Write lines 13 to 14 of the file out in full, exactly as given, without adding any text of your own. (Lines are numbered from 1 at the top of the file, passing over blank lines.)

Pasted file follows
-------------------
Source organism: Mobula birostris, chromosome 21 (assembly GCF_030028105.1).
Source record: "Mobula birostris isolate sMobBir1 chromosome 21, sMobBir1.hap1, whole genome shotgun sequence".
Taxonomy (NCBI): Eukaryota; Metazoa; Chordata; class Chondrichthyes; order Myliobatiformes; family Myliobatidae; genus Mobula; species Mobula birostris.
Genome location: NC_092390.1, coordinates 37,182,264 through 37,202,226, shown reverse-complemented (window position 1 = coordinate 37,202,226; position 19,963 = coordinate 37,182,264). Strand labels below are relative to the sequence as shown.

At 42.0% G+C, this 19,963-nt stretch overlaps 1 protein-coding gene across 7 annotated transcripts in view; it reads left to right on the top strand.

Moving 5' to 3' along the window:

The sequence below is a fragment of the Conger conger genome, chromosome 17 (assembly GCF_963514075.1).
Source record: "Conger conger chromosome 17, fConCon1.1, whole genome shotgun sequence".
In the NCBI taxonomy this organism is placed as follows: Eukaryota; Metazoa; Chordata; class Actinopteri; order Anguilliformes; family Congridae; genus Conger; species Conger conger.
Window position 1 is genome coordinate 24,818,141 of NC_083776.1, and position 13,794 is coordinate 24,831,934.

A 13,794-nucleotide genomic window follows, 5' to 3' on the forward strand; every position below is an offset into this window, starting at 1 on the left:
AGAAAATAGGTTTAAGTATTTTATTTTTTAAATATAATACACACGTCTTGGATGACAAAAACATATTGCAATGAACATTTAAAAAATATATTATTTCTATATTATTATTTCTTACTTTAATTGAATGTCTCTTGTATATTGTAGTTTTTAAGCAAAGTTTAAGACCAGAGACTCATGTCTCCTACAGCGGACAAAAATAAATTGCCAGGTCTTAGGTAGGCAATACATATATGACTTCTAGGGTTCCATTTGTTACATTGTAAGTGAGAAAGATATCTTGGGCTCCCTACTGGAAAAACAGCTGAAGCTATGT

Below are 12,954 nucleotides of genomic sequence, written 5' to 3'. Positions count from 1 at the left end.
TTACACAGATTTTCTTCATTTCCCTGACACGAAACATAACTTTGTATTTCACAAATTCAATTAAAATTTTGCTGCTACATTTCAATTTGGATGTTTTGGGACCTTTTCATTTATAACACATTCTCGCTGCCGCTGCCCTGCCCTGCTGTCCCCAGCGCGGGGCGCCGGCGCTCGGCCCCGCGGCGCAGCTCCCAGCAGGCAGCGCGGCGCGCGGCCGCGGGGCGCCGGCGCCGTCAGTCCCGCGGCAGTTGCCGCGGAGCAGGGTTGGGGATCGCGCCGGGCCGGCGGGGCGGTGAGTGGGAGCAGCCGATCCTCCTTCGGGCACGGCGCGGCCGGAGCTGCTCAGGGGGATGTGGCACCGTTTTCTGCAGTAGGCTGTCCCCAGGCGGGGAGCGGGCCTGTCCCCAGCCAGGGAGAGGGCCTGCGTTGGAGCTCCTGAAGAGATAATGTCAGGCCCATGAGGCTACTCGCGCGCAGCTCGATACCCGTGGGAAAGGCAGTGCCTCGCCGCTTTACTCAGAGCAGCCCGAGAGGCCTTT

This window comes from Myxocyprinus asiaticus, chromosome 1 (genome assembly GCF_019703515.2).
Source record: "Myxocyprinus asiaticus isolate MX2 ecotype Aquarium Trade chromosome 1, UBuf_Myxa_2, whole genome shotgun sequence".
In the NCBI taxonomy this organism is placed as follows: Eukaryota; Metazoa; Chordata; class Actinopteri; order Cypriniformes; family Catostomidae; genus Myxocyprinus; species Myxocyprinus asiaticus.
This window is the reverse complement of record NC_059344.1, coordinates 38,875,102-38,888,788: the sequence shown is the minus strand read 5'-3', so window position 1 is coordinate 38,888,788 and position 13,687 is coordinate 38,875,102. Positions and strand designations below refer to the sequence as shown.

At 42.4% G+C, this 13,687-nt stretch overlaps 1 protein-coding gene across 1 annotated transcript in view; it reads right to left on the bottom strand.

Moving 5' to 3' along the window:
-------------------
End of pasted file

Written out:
Below are 12,954 nucleotides of genomic sequence, written 5' to 3'. Positions count from 1 at the left end.
TTACACAGATTTTCTTCATTTCCCTGACACGAAACATAACTTTGTATTTCACAAATTCAATTAAAATTTTGCTGCTACATTTCAATTTGGATGTTTTGGGACCTTTTCATTTATAACACATTCTCGCTGCCGCTGCCCTGCCCTGCTGTCCCCAGCGCGGGGCGCCGGCGCTCGGCCCCGCGGCGCAGCTCCCAGCAGGCAGCGCGGCGCGCGGCCGCGGGGCGCCGGCGCCGTCAGTCCCGCGGCAGTTGCCGCGGAGCAGGGTTGGGGATCGCGCCGGGCCGGCGGGGCGGTGAGTGGGAGCAGCCGATCCTCCTTCGGGCACGGCGCGGCCGGAGCTGCTCAGGGGGATGTGGCACCGTTTTCTGCAGTAGGCTGTCCCCAGGCGGGGAGCGGGCCTGTCCCCAGCCAGGGAGAGGGCCTGCGTTGGAGCTCCTGAAGAGATAATGTCAGGCCCATGAGGCTACTCGCGCGCAGCTCGATACCCGTGGGAAAGGCAGTGCCTCGCCGCTTTACTCAGAGCAGCCCGAGAGGCCTTT